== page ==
America may have ordered many stupid military actions, but America is also home to some of the most famous freedom fighters and human rights activists ever.

And in Australia, our government may support things they shouldn't, but it's only because the freedom we have here that we can openly criticise them for it.

Most free societies actually have the situation where their people are at odds with the government.

Iran, North Korea and other places are probably similar, the main difference being people can do nothing to safely protest their government's actions, nor assert their rights. If Wikileaks is so altruistic, why don't they concentrate on the areas that need it most?

Sam Smith
Bankstown, NSW

Protect Alum Mountain

In the Worimi Nation, about one hour north of Newcastle, is Boolah Dillah: better known to most people as Bulahdelah or The Alum Mountain. This mountain is a hugely significant Aboriginal sacred place that also has many significant sites.

In 2000, the Roads and Traffic Authority (RTA) announced plans to build a new section of highway which would blast up to 25 metres deep through this sacred mountain. This would desecrate this sacred place and destroy its significant sites.

Despite Aboriginal opposition, and the fact that there are other cheaper, safer and non-culturally destructive options available, the RTA have continued to pursue this route for the Bulahdelah Pacific Highway upgrade. Work started on the upgrade less than a year ago.

In August 2009, an application was made under the Aboriginal and Torres Strait Islander Heritage Protection Act 1984 for protection of the mountain.

Now the public notice for the application has finally been released by the government, people can submit in support of or against this application.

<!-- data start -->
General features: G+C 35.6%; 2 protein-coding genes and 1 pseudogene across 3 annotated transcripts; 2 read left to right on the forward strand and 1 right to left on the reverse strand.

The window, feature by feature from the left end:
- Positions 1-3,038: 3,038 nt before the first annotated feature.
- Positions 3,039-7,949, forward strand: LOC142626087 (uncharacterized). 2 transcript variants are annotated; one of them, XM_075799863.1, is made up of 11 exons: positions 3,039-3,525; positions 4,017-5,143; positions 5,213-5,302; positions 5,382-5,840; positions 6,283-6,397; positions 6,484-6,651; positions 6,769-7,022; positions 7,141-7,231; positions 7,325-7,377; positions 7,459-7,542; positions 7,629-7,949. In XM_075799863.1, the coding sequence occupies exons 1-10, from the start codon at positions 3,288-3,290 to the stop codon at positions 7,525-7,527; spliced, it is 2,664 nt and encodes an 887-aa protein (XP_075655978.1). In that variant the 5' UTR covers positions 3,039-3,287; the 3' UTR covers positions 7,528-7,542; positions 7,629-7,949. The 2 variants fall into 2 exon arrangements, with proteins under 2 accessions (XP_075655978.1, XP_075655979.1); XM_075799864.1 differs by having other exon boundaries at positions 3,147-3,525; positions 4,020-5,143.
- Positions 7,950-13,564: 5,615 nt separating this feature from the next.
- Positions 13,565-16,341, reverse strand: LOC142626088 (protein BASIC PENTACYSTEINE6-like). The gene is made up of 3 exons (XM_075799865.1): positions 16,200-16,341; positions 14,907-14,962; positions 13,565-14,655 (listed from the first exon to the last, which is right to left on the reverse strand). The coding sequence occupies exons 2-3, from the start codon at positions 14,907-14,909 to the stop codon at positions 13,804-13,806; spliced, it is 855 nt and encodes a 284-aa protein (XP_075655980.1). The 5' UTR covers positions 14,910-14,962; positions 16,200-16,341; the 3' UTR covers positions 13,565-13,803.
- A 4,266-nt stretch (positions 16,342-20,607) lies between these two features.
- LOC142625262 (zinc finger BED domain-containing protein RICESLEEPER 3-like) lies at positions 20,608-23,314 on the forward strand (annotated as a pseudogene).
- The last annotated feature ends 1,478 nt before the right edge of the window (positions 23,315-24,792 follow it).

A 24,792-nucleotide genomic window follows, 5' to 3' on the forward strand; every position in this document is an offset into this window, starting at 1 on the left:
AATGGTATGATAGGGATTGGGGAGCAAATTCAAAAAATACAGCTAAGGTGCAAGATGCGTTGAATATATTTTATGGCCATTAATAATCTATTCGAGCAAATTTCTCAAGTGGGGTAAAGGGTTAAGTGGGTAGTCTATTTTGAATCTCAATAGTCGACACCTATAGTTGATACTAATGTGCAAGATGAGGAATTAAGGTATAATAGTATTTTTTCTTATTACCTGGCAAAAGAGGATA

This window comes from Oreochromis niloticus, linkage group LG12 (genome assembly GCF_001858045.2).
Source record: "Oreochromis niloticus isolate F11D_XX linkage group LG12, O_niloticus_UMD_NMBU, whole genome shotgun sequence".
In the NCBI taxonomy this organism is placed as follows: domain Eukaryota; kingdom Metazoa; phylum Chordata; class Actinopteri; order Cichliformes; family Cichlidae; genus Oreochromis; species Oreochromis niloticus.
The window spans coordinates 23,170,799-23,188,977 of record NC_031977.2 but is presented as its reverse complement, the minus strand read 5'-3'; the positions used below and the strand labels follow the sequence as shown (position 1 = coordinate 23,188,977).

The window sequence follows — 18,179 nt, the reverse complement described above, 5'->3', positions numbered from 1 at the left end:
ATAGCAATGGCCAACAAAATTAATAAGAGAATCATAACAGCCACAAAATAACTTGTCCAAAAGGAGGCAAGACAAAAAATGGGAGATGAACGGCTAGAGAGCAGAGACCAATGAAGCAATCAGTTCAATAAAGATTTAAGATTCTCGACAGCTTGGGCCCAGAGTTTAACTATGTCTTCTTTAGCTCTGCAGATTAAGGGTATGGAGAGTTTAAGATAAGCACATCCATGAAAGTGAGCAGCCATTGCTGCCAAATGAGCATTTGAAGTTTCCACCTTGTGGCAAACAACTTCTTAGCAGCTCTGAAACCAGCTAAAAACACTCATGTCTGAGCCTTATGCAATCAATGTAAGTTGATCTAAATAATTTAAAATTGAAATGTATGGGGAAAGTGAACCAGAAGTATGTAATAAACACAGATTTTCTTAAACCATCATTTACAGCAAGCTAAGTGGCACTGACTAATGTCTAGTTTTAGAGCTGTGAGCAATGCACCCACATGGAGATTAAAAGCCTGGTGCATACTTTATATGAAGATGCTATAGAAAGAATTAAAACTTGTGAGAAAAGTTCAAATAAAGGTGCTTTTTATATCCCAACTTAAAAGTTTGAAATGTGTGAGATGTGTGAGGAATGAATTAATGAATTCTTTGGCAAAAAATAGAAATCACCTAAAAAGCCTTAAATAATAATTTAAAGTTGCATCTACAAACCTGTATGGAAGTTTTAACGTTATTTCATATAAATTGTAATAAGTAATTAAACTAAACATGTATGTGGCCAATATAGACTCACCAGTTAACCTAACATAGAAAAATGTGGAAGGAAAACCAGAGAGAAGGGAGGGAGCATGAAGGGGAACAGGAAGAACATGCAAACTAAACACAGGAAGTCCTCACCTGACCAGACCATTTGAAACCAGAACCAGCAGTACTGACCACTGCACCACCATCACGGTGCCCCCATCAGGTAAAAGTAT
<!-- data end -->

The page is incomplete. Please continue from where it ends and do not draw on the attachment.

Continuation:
We hope that when environment minister Tony Burke makes his decision he will succeed where Peter Garrett failed. If not then yet another hugely significant Aboriginal sacred place will be gone forever.

For help with writing submissions, visit Indigenouspeoplesissues.com. Submissions close on January 28.

Estelle Carrall and Cynthia Dungay Dates,
Via email,

Qld Floods linked to climate

Greens leader Bob Brown is essentially correct in alleging coal industry complicity in current flood disasters.

We know that breathing in pollutants from the burning of coal, gas, oil and cigarettes is associated with lung disease (carbon fuel pollutants and smoking kill about 13,000 and 18,000 Australians, respectively, each year) but we cannot prove that a specific case of lung cancer is due to any of these causes.

Similarly, while human-made global warming has been associated with a huge increase in extreme flood events throughout the world, because the weather is variable one cannot attribute a particular event such as the La Nina-linked Queensland floods to climate change.

However, the scientific message is that to minimise both deadly lung disease and extreme weather events such as the disastrous current floods we must stop burning coal, gas and oil and remove the resultant atmospheric pollution. Top climate scientists instruct that atmospheric CO2 must be urgently reduced to about 300 parts per million from the current dangerous 392 ppm for a safe planet for all people and all species.

Dr Gideon Polya
Macleod, Vic [Abridged]